Will Lower Global Unemployment Lead to Fewer Unemployed?

No, says the International Labour Organization—gender disparity and youth unemployment will continue to be a challenge for job markets in emerging economies.

As the global economy grows, so will the number of unemployed persons, according to “World Employment Social Outlook: Trends 2018” (WESO 2018), a report released earlier this year by the International Labour Organization. By 2018, the unemployment rate in both developed and emerging nations is expected to fall to 5.5 percent, but the global number of unemployed is likely to grow by 1.3 million in 2019 as more people enter the job market.

The report cites three areas of concern: gender disparity, youth unemployment, and aging populations. Women still are underrepresented in the job market, and unemployment among young adults under 25 years old stands at 13 percent (compared to 4.3 percent for older adults). In Northern Africa, nearly 30 percent of young people are jobless.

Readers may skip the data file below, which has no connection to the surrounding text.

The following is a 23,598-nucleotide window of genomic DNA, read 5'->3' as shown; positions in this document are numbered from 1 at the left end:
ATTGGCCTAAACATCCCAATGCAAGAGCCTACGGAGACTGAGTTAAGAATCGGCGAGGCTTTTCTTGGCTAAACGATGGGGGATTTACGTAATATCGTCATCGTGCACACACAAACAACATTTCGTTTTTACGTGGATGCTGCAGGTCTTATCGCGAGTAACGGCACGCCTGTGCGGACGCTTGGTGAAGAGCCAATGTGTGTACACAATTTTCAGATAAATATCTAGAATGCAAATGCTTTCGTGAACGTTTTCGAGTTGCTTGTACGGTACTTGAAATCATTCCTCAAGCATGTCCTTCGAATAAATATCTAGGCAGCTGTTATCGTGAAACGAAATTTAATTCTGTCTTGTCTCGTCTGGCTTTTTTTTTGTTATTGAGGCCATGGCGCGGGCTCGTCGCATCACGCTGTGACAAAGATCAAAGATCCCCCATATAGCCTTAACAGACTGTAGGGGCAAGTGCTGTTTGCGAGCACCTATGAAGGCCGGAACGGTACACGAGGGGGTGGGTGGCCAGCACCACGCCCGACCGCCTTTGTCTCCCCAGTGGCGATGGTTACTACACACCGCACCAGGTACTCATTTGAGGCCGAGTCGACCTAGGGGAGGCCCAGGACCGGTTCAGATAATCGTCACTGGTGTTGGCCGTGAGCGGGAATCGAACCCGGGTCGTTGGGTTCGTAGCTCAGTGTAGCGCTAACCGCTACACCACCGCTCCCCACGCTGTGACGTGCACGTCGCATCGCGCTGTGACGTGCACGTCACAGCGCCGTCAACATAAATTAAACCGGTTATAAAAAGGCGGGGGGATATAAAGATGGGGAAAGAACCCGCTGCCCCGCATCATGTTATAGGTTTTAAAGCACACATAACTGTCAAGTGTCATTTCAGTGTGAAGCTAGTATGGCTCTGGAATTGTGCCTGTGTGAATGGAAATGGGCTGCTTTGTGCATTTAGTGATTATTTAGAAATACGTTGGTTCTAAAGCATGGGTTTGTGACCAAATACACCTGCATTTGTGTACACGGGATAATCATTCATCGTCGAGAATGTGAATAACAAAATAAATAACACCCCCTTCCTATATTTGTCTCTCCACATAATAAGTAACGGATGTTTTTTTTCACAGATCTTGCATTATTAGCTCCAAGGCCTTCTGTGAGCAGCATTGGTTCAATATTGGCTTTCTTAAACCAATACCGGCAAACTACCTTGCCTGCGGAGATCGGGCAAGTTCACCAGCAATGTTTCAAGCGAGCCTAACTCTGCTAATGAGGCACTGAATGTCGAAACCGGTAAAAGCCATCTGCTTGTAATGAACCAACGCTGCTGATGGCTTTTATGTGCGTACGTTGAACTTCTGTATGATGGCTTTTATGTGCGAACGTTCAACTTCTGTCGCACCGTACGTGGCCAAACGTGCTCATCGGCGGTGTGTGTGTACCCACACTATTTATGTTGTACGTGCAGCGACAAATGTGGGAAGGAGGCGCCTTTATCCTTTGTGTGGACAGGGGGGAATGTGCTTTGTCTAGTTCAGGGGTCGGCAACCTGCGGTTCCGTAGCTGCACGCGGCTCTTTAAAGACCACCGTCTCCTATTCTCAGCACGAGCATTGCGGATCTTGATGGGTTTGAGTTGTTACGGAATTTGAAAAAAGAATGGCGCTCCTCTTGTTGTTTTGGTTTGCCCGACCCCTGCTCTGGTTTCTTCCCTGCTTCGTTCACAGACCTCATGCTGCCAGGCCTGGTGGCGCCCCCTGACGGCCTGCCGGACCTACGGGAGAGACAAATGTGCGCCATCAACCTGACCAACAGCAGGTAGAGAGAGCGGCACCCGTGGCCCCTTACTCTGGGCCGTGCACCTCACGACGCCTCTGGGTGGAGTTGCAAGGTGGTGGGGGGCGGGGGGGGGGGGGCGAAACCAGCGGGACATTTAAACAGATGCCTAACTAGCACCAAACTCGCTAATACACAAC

Aging populations will continue to be a challenge for developed countries like Europe and Eastern Asia. The report notes that “by 2030, there will be close to five persons aged 64 and over for every ten persons in the labour force, up from 3.5 in 2017,” a discrepancy that could hinder innovation.

The report’s authors write that “fostering the employability of workers through life-long learning is key to expanding their employment opportunities.” As one way to support innovation in the global economy for the long term, they cite a need to encourage older adults to update their skills “to help lower the risk of labour market detachment and early retirement.”

WESO 2018 was prepared by the Labour Market Trends and Policy Evaluation Unit of the ILO Research Department. In May, the ILO released “WESO 2018: Greening with Jobs,” which examines the green economy as a source of job creation. Find both reports at www.ilo.org under “Publications.”